OF BOARD MEMBERS’ GROUP HEALTH INSURANCE PROGRAM PARTICIPATION:
The Golden Gate Fire Control and Rescue District, an independent special district,
was established to maintain a fire department and rescue service. The district
is governed by an elected three member board of commissioners who are district
residents. Operation and projects of the district may be financed by the collection
of impact fees, ad valorem taxes, non ad valorem taxes, service charge and issuance
of bonds. Commissioners are authorized to receive a salary or honorarium for
their services, but the amount of that payment is limited to $500.00. Travel
and per diem of commissioners may also be reimbursed. Although the charter for
the district does not mention insurance, the district is authorized to pay from
funds of the district for group health insurance for members of the board of
commissioners of the district in addition to the salary or honorarium authorized.
Further, nothing would preclude the use of a commissioner’s salary for
the purpose of making payments for insurance provided by the district. AGO 2004-08
(February 13, 2004).
ON-DUTY LAW ENFORCEMENT OFFICER HAS AUTHORITY TO ENFORCE PRIVATE
LAND OWNER’S WRITTEN AUTHORIZATION TO COMMUNICATE ORDER TO
In order to commit a trespass, an offender must defy an order to leave
property that has been personally communicated to him by the owner of the premises
or some other authorized person. In AGO 90-08, the Florida Attorney General addressed
whether on-duty police officers could be pre-authorized to act as the agents
of a private land owner for the purpose of communicating to an alleged trespasser
an order to leave private property. The Attorney General then found no statutory
provision that specifically authorized local law enforcement officers to be so
designated. Moreover, he concluded that the predesignation of on-duty law enforcement
officers to act as agents of private land owners to communicate an order to leave
private property would serve primarily a private purpose, in violation of the
Florida Constitution. During the 2000 legislative session, however, the Florida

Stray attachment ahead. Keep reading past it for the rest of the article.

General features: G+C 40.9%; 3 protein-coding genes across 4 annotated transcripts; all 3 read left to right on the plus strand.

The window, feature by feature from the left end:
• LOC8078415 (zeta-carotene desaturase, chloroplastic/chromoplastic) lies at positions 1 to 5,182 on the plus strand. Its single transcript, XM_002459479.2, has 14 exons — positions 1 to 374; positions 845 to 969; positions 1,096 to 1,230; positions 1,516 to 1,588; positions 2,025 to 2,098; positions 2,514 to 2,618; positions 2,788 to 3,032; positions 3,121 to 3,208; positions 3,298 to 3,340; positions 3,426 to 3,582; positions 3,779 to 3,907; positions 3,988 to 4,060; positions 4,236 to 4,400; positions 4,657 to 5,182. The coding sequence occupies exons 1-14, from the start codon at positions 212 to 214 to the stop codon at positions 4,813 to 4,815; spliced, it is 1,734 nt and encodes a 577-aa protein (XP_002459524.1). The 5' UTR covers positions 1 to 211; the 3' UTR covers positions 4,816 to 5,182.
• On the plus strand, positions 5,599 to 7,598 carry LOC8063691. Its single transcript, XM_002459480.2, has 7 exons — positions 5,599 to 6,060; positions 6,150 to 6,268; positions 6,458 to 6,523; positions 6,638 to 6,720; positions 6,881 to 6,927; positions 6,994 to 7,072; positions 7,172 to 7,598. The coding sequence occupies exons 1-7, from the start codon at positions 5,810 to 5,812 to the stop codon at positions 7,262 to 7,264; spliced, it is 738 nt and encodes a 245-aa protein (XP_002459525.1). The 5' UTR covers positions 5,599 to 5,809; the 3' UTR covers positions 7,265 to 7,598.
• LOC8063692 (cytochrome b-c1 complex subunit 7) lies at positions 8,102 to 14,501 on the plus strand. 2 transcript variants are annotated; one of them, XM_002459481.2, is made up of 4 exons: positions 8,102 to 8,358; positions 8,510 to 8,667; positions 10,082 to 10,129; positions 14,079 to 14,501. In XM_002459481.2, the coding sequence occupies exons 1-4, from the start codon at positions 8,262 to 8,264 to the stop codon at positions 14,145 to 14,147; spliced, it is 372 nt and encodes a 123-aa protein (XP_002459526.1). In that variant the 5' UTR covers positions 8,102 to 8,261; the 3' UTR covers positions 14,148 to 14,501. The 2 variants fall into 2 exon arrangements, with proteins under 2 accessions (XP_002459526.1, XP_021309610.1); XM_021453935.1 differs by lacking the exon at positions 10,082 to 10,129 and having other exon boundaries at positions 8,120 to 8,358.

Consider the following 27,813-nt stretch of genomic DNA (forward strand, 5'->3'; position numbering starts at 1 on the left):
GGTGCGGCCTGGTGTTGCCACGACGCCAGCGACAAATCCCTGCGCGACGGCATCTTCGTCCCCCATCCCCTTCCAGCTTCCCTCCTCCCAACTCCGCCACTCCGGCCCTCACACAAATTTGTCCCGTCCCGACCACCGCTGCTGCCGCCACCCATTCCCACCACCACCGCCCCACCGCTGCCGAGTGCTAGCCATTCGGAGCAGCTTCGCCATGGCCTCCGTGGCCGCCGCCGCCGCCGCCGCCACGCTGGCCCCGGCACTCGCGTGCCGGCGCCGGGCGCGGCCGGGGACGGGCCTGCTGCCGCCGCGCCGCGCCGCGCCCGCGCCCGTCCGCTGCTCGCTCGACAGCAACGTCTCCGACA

Trespass Statute was amended to include, as an authorized person, any law enforcement
officer whose department has received written authorization from the owner or
lessee. Thus, the prior Attorney General Opinion has no further vitality, and
an on-duty law enforcement officer has the authority to enforce a private land
owner’s written authorization to communicate on behalf of the land owner
an order to an allege trespasser to leave the private property in case of threat
to public safety or welfare. AGO 2004-04 (February 13, 2004).
PLANSPONSOR.COM CONTINUES SERIES ON “MISBEHAVING IN PUBLIC”:
In the second of a two-part series (see C&C Newsletter for February
18, 2004, Item 2), plansponsor.com turns to the seven trouble signs that your
public pension fund may be vulnerable to unethical dealings by board members,
vendors or staff. A survey of those who have served in such capacities reveals
their warning signs:
1. Staff is too small to evaluate properly the plan’s range
of investments and lacks the technology needed to do the job.
2. Staff is too poorly paid to attract and keep quality personnel.
3. Consultants who do not consult (Do all of your plan’s consultants
provide substantive advice on investments? Or, do they, in reality,
act as mere “placement agents” for money managers?).
4. Elected officials serve as ex officio members of the pension board.
5. Education for board members is inadequate or is provided mainly
by vendors who supply investment services to the plan.
6. The pension system includes no internal or external audit function.
7. Board members are not being cited for accepting contributions
and gifts from vendors.
Take a look in the mirror. What do you see?
IF YOU’RE RICH, DO NOT SPEED IN FINLAND:
We read in Reuters that one of Finland’s richest men has been fined
a record $217,000.00 for speeding. Jussi Salonoja, 27, heir to his family’s
sausage business, was caught driving 50 mph in a 25 mph zone. Finnish traffic
laws do not put up with such baloney: traffic fines vary according to the offender’s
income -- in this case, about $9 Million for 2002. However, the final penalty
could still change when the case is heard in court. Recently, a Nokia executive’s
$150,000.00 speeding fine was slashed by 95% due to a drop in his income. Gee,
that’s still $7,500.00!).